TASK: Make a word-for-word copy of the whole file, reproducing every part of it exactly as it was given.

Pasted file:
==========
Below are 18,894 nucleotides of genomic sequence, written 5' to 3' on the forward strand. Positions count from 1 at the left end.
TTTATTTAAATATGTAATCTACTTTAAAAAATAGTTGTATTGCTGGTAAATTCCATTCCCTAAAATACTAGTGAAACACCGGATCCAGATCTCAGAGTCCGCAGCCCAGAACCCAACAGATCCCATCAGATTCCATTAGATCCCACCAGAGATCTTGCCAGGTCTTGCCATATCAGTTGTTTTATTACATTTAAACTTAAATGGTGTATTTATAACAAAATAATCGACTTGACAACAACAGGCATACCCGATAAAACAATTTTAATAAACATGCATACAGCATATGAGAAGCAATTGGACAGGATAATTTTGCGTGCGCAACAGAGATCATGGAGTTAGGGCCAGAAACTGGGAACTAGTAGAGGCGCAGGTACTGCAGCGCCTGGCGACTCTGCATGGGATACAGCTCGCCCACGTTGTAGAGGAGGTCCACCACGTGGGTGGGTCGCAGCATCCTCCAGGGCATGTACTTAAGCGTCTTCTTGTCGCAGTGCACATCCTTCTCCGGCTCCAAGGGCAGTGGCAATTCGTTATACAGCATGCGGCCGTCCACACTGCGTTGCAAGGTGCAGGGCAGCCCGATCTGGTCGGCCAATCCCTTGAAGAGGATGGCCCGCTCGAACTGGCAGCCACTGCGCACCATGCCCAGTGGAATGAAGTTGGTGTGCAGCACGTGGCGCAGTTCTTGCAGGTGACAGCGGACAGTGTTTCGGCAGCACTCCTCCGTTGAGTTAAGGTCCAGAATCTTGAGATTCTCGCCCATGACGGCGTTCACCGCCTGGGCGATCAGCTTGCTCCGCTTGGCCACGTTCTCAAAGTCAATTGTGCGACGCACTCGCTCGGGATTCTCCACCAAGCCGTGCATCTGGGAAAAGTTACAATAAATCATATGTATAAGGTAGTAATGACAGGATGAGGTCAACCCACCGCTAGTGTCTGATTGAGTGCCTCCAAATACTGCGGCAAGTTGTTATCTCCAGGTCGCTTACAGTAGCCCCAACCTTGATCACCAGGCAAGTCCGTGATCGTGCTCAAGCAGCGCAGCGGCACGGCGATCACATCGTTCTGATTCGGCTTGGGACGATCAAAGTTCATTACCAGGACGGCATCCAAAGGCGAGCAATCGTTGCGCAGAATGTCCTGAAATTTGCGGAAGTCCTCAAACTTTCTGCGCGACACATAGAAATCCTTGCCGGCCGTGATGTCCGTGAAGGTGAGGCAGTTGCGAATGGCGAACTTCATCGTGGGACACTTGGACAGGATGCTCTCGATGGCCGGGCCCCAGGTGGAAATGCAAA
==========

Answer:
Below are 18,894 nucleotides of genomic sequence, written 5' to 3' on the forward strand. Positions count from 1 at the left end.
TTTATTTAAATATGTAATCTACTTTAAAAAATAGTTGTATTGCTGGTAAATTCCATTCCCTAAAATACTAGTGAAACACCGGATCCAGATCTCAGAGTCCGCAGCCCAGAACCCAACAGATCCCATCAGATTCCATTAGATCCCACCAGAGATCTTGCCAGGTCTTGCCATATCAGTTGTTTTATTACATTTAAACTTAAATGGTGTATTTATAACAAAATAATCGACTTGACAACAACAGGCATACCCGATAAAACAATTTTAATAAACATGCATACAGCATATGAGAAGCAATTGGACAGGATAATTTTGCGTGCGCAACAGAGATCATGGAGTTAGGGCCAGAAACTGGGAACTAGTAGAGGCGCAGGTACTGCAGCGCCTGGCGACTCTGCATGGGATACAGCTCGCCCACGTTGTAGAGGAGGTCCACCACGTGGGTGGGTCGCAGCATCCTCCAGGGCATGTACTTAAGCGTCTTCTTGTCGCAGTGCACATCCTTCTCCGGCTCCAAGGGCAGTGGCAATTCGTTATACAGCATGCGGCCGTCCACACTGCGTTGCAAGGTGCAGGGCAGCCCGATCTGGTCGGCCAATCCCTTGAAGAGGATGGCCCGCTCGAACTGGCAGCCACTGCGCACCATGCCCAGTGGAATGAAGTTGGTGTGCAGCACGTGGCGCAGTTCTTGCAGGTGACAGCGGACAGTGTTTCGGCAGCACTCCTCCGTTGAGTTAAGGTCCAGAATCTTGAGATTCTCGCCCATGACGGCGTTCACCGCCTGGGCGATCAGCTTGCTCCGCTTGGCCACGTTCTCAAAGTCAATTGTGCGACGCACTCGCTCGGGATTCTCCACCAAGCCGTGCATCTGGGAAAAGTTACAATAAATCATATGTATAAGGTAGTAATGACAGGATGAGGTCAACCCACCGCTAGTGTCTGATTGAGTGCCTCCAAATACTGCGGCAAGTTGTTATCTCCAGGTCGCTTACAGTAGCCCCAACCTTGATCACCAGGCAAGTCCGTGATCGTGCTCAAGCAGCGCAGCGGCACGGCGATCACATCGTTCTGATTCGGCTTGGGACGATCAAAGTTCATTACCAGGACGGCATCCAAAGGCGAGCAATCGTTGCGCAGAATGTCCTGAAATTTGCGGAAGTCCTCAAACTTTCTGCGCGACACATAGAAATCCTTGCCGGCCGTGATGTCCGTGAAGGTGAGGCAGTTGCGAATGGCGAACTTCATCGTGGGACACTTGGACAGGATGCTCTCGATGGCCGGGCCCCAGGTGGAAATGCAAA